- Principle #2 - write code that is easy to read
- Principle #3 - write code that is tested or at least testable
All other software principles, such as SOLID, could be forgotten (and often they are), but as long as these 3 easy principles are followed, the project should be sound and life should be good for every developers in the team.
There is plenty of discussion why #3 principle is important, here is why I think the #2 readability principle should have a much higher priority than other coding/design principles:
- Following some of the common design principles blindly could lead to over engineer and thus makes the development less agile. but certainly others might have different opinion which brings the second point.
- The readability principle is relatively easier to be agreed upon and followed than a bunch of design principles that often times very difficult for a big team to consistently follow simply because they are not unanimously agreed upon. And if a principle can't be consistently followed in a project, the majority of its value is often lost.
- Many of the design principles can be deemed as consequential to the readability principle. In another sentence, they can be driven by following the readability principle. For example, the "Single responsibility principle" could be a natural consequence if we organize code cohesively so they are easy to read. There is more explanation on this in section I. Even the principle of always automate can be deduced from the readability principle - manual processes, when documented, have a lot more readability issues than automated process due to pretty much the same reasons why code comment has more readability issues than readable code.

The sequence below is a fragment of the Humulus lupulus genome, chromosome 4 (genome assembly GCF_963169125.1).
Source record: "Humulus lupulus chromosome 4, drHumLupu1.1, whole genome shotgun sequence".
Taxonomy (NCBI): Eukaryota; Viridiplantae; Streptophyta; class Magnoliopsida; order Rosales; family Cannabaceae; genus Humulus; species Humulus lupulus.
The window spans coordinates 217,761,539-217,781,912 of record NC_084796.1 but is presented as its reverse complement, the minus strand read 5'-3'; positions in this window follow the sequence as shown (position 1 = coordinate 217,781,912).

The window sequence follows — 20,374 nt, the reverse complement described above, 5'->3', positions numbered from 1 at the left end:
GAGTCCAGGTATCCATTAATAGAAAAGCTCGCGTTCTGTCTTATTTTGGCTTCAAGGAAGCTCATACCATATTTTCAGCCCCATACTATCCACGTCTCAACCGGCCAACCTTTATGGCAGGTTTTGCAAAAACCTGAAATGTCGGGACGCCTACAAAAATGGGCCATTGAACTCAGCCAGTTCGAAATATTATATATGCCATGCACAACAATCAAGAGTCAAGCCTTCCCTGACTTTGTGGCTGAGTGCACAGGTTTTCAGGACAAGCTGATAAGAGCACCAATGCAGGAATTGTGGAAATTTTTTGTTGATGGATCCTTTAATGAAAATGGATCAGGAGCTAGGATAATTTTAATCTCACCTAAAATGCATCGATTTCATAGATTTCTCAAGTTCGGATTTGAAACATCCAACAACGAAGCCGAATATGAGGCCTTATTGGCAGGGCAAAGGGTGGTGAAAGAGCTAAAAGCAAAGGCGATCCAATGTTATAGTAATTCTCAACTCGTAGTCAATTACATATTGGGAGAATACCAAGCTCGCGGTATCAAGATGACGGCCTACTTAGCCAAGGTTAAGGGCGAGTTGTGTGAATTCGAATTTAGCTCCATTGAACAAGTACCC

- Readability is more universal. Many of the other sets of design principles only applies to a certain programming paradigm, e.g. SOLID for object oriented, while the readability principles can be applied to a broader range of programming paradigms.
- Readability has more importance. Many deem tests as the #1 priority, but readability could be even more important than tests. I saw plenty of unreadable code that are fully tested but you still don't know how to change them. On the other hand, I rarely found any real readable but untested code that is hard to add test for.
- Readability always has value. A significant number of the design/development principles were developed to promote extensibility and thus their value can only materialize when the code is extended, not to mention that unnecessary extensibility is not only a waste but also can be a burden sometimes. On the other hand readability always have value, even when you are about to delete the code, you need to read it to make sure you delete the right one. In other words, focusing on readability is more agile than pursuing design principles that may or may not provide value.